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Traveling With Children

Traveling with children can bring great rewards as well as great challenges for parents. With worldwide travel becoming more and more common, many families are taking children with them to all parts of the globe. Many of the same precautions that apply to adults also apply to children. However, because of children's limited immunity to diseases, food and water precautions, as well as limiting their exposure to disease, are even more important.

Immunization information for children:

It is important to contact your child's physician regarding immunizations that are required for your child as early as possible before travel. The timetable for certain immunizations may need to be accelerated and there may be other special immunizations that are necessary, depending on the region of the world to which you are traveling.

For more information, refer to the Immunizations section of this module.

Taking food, water, and insect precautions:

Be especially careful about exposing children to different foods and water. Children should not be fed any food that is uncooked, and should avoid fruits and vegetables in developing countries, as children are particularly susceptible to traveler's diarrhea and other gastrointestinal infections. Also take extra precautions when mixing infant formula with water.

Keeping children away from insects and animals is also important in preventing the transmission of disease. While insect repellents are advised in many areas, consult your physician regarding the use of these, as many of the repellents recommended for adults are too strong for young children.

Flying with children:

Airplane travel can be exciting, yet frightening and painful for young children. Children are especially vulnerable to the sensation of "popping" ears during take off or landing, and often experience pain with this. Due to an air pocket in the middle ear that is sensitive to air pressure changes, the changing altitude as the plane takes off or lands can cause discomfort in the ears. Small children are especially affected by blocked ear canals because their Eustachian tubes - the tube which connects the middle ear with the nasopharynx - are narrower than those of adults.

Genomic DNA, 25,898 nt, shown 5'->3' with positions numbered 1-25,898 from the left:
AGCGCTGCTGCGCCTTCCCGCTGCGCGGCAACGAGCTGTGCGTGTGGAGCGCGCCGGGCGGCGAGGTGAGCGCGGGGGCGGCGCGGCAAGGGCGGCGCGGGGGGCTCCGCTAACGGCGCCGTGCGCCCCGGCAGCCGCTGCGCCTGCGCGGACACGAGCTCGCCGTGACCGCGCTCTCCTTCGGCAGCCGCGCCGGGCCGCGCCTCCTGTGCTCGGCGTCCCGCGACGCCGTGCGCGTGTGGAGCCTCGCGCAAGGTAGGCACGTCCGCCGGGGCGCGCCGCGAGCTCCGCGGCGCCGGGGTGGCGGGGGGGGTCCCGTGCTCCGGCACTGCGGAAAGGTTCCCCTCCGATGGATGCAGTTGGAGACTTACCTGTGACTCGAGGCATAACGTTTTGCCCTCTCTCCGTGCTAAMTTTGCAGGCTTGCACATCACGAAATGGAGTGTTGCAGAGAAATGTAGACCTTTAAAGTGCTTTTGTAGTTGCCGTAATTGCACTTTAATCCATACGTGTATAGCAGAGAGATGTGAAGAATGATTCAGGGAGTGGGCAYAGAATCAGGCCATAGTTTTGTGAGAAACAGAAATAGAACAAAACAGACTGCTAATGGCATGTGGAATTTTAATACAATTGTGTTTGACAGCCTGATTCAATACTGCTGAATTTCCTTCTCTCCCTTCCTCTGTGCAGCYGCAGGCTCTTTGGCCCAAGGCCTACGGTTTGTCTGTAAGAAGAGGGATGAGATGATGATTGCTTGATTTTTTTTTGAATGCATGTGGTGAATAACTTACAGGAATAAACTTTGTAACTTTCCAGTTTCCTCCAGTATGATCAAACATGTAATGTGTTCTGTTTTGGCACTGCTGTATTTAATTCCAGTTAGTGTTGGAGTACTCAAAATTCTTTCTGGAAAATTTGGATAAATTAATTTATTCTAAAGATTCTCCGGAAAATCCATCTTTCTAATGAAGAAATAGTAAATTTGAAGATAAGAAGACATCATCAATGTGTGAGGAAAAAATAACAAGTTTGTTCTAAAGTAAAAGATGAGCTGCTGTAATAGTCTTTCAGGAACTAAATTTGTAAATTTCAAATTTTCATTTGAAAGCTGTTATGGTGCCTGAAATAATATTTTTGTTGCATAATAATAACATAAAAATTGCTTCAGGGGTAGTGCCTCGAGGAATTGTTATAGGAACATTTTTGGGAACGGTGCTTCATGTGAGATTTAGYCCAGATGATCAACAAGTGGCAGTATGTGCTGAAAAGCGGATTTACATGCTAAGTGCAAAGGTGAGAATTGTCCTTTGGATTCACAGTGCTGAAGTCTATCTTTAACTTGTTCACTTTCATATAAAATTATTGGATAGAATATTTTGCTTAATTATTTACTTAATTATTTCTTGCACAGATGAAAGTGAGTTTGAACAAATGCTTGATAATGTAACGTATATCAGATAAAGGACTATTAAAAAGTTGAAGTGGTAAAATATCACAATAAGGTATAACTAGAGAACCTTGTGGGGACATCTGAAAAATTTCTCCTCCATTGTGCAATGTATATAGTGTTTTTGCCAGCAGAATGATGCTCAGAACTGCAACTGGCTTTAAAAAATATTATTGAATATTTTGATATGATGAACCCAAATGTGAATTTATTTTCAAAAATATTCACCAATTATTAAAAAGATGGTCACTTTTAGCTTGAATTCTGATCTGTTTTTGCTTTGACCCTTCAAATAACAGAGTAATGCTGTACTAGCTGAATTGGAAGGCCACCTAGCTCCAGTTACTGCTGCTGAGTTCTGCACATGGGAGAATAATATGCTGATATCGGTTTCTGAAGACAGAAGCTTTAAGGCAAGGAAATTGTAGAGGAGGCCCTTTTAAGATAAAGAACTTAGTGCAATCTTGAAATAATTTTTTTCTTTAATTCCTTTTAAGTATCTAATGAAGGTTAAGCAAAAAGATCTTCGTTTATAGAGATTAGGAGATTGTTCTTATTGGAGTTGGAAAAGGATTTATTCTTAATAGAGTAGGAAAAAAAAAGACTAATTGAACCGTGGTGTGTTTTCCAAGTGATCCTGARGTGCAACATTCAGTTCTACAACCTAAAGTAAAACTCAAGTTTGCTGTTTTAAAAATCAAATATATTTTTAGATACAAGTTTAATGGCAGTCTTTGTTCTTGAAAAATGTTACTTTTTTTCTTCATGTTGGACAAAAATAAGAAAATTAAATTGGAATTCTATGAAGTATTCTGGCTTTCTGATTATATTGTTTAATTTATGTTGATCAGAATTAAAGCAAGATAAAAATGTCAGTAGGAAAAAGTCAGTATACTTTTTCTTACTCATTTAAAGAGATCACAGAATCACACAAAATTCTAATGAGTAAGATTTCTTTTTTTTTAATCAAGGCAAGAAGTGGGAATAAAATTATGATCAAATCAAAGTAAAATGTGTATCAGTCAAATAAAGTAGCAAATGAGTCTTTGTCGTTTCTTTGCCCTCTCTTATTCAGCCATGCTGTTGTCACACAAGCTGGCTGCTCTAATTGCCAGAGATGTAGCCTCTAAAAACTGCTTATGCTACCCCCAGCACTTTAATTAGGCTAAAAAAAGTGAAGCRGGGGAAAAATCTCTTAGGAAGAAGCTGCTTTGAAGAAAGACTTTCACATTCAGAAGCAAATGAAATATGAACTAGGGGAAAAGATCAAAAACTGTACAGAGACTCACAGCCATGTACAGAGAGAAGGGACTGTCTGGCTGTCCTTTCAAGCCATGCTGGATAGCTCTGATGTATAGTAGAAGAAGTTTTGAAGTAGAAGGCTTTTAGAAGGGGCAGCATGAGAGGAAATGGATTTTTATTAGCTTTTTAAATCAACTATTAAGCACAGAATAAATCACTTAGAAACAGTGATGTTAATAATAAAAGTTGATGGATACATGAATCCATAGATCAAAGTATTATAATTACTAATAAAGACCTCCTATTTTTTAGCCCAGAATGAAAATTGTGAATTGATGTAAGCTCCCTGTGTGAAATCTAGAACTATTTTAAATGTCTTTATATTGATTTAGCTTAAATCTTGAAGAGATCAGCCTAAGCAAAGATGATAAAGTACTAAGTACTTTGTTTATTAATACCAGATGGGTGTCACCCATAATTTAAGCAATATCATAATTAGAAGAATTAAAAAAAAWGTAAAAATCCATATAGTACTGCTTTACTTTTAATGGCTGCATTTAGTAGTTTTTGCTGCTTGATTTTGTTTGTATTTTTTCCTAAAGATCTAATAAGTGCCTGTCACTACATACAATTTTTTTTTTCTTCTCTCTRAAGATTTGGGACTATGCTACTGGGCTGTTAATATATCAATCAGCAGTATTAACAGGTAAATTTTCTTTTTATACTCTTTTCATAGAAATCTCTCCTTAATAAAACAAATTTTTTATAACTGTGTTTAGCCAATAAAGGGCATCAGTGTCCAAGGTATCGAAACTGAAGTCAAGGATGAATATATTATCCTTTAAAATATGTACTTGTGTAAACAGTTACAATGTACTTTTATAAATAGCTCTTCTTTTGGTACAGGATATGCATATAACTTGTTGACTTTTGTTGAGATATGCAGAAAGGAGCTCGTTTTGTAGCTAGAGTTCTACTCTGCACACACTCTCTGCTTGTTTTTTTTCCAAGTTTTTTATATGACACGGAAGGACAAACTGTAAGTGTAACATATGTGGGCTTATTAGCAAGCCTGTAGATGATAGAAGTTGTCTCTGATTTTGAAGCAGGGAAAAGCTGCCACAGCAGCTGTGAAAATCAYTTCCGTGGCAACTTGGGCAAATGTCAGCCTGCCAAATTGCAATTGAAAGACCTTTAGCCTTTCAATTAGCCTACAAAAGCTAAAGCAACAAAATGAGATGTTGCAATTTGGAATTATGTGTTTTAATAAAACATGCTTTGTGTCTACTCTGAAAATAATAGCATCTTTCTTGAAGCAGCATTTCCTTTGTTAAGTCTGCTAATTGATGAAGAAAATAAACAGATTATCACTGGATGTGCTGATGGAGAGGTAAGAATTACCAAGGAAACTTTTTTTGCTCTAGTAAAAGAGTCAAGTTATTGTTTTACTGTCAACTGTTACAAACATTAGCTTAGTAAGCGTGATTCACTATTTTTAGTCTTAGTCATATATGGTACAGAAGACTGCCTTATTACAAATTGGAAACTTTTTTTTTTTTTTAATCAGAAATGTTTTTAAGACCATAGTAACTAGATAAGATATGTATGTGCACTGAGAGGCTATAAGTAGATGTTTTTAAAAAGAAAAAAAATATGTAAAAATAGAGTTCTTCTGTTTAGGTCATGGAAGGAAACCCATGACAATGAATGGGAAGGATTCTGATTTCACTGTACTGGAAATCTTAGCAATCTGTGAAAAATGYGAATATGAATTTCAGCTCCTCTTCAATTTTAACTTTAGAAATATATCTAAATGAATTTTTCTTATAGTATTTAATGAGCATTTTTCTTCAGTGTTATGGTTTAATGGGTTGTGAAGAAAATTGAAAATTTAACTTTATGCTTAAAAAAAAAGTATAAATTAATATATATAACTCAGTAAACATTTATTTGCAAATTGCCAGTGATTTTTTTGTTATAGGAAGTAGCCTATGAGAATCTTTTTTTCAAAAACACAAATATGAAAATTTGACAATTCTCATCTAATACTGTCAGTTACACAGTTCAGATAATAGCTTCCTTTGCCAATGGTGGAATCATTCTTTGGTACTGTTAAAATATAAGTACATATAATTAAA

Swallowing or yawning usually can help "pop" the ears (activating the muscle that opens the Eustachian tube) and ease the discomfort. Use of a bottle or pacifier in very young children can also help "pop" the ears. Do not allow a baby to sleep as the plane descends.

Older children may be helped by chewing gum or drinking a cup of juice.

Handling motion sickness:

Children seem to be more prone to motion sickness than adults. Further, while antihistamines can be effective in preventing or relieving motion sickness, their use is restricted by age. If your child suffers from motion sickness, discuss this with his/her physician before you travel and ask what medications may be appropriate for your child. Other ways to relieve motion sickness include the following:

  • Eat a light meal or snack before and during travel.
  • Sit in the area of a moving vehicle that has the least motion. In an airplane, this is over the wings; on trains and buses, it is near the front of the vehicle; and on a ship or boat, the deck has the least amount of movement. While the front seat of the car has less motion than the back seat, it is not safe, and children should always be secured in car safety seat or seat belt in the back seat.
  • Encourage children to sleep during travel.
  • Give children sunglasses to wear to reduce visual stimulation.

Other helpful hints for traveling with children:

  • Check with your travel agent regarding the best airplane seats for children. If traveling with young infants, request the bulkhead seats on long-distance flights, as often these have infant beds that attach to the ceiling of the aircraft.
  • Arrange for special children's meals in advance, particularly if your children are picky eaters. Also carry along favorite foods and snacks, in case there is a shortage of meals. Be sure to also take along enough infant formula and baby food for a 24-hour period.
  • Unless you are certain that child safety seats are available at your destination, bring along your child's seat from home. Many children also like the security of having their own car seat.
  • Be sure to bring along plenty of games, toys, and books to keep your children quietly occupied. The advent of children's rolling suitcases allows even young children to carry on many of their favorite belongings.
  • When visiting large attractions, make sure to prearrange a family meeting place in case you become separated from other members of your family.
  • Make sure your children know what to do if they get lost in a strange city, particularly, in a foreign country. Some experts advise giving children a necklace or card, which includes your address and phone number while abroad, which they keep with them at all times. Do not include information about their names, however.

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Online Resources of Travel Medicine

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